Augustus Cronkhite made his escape when the bondsmen met up with him on the train platform, one saying “Halloo, Gus. We want to talk with you.”

“All right,” replied Augustus cheerily, when he suddently darted around the side of the already moving train and jumped on board before any of the bondsmen could react.

It became widely believed that he had escaped to Canada.

In all, there were thirty bondsmen affected by the fraud, fifteen of which were set to bear the majority of the financial burden as the remainder did not have any funds available. It was also known there were two grain commission firms and some banks in Chicago that would be adversely affected by the fraud.

It appeared that Augustus developed “an unfathomable mania for making investments,” as stated January 25, 1893 in the Indianapolis News.

“Whenever he heard of property for sale, he was always in the market at any price, and when the property was secured he at once began to lavish money in improvements. His 400-acre farm in Stuben township was increased to 800 acres in four years, and during the last year he put in more fencing than all the rest of the farms in the township. His property is nearly all owned by himself and wife jointly, and it cost $60,000, with half that mortgage covering it. It is stated by a close friend that he has an investment in the plate-glass factory at Marion, but as this is not definitely known the probable amount is not included in his assets.”

Los Angeles Post Office c. 1890.
Los Angeles Post Office c. 1890.

Augustus Cronkhite was located after several months absence by an officer who examined mail destined for him through a friend in Chicago. It appeared they were sent by Augustus’ wife and were intended to be forwarded to Augustus, who, it turns out, had fled to and been living in Los Angeles, California.

Cronkite’s friends remained loyal to him, and it was through their efforts to warn him of impending actions and to intercede to prevent his capture, that he was able to remain at large for several months in California.

Augustus was apprehended in California in March 1894. He admitted who he was, stating that he only wished to transact a little business before he was taken back to Indiana.

While in Los Angeles, he had invested in real estate and had a large tract of land in Cardena in his wife’s name.

The Telegraphic News reported statewide that:

“A sad scene occurred in the police station here Wednesday morning when Cronkhite, the embezzling county treasurer from Warren county, Ind., was taken from his cell and contronted by his wife and little boy, who had journeyed hither from Indiana, concealing their identity and also hoping to be met at the depot by the husband and father. They knew nothing of the arrest until they had waited several hours in vain. Then Mrs. Cronkhite made some inquiry and, learning the distressing truth, she made herself known to the chief of police, and the reunion that followed was one of the saddest ever seen in the city prison.”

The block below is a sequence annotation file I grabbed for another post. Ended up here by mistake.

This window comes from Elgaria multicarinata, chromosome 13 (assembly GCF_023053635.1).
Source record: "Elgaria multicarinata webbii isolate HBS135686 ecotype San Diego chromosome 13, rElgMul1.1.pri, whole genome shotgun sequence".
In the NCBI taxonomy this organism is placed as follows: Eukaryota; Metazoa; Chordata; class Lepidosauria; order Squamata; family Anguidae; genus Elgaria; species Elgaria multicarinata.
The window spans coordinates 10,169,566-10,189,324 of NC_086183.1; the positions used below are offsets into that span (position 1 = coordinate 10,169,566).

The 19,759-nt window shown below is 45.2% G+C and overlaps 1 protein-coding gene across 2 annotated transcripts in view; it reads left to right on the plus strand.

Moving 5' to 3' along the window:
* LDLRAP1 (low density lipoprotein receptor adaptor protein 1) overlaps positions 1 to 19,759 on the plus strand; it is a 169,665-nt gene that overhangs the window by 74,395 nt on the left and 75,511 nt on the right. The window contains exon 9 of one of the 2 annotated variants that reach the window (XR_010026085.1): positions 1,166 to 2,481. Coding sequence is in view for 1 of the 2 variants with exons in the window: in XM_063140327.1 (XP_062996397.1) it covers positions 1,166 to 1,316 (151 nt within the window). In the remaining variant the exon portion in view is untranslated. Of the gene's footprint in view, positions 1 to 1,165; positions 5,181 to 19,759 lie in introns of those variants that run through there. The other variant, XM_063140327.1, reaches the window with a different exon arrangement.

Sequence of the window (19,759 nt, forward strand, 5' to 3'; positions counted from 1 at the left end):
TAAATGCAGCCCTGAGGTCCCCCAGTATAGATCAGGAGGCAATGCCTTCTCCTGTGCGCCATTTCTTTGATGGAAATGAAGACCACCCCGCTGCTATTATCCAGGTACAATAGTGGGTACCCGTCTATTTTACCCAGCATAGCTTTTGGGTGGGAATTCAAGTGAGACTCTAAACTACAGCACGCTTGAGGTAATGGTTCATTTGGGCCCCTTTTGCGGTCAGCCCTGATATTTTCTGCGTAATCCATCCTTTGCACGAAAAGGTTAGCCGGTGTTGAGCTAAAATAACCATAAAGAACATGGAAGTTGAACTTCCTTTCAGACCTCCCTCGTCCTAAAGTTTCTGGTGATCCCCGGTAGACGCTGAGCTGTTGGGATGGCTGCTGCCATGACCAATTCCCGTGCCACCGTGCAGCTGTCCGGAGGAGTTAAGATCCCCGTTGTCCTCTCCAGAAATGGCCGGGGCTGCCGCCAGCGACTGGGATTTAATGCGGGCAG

Other newspapers reported in April 1894:

“On the way to Michigan City after the Collins, Marshal Hawkins fell in with the sheriff of Warren county, who was taking to the State prison north Augustus Cronkhite, the defaulting treasurer of Warren county. Cronkhite was sentenced to the penitentiary for three years for embezzling $150,000. After it was discovered that his accounts were short he went to California, and was in hiding several months before he was located and brought back for trial. He was a well-to-do farmer before he was elected treasurer of the county. Five prisoners arrived at the penitentiary at the same time he did, and he was made to lead the five from the deputy warden’s room to the bath-room. The tears ran down his cheeks as he stepped in line and felt on his shoulder the touch of the hand of the prisoner behind him. After Cronkhite had put on the garb of the prison the sheriff, with whom he had grown up, did not know him. Cronkhite is between fifty and sixty years old. In discussing the case the sheriff of Warren county said the Cronkhite’s fate ought to be a warning against unqualified men accepting county office. Cronkhite, he said was an honest man, he believed. He did not know anything about business methods, and in handling the county’s money lost $150,000 without being able to say where the money went. Cronkhite had been trustee of his township before he was elected treasurer, and, the sheriff said, no man in the county had a better reputation.”

After serving his three year sentence, he returned to farming in Kent, Warren County, Indiana, as shown in the 1900 US Census.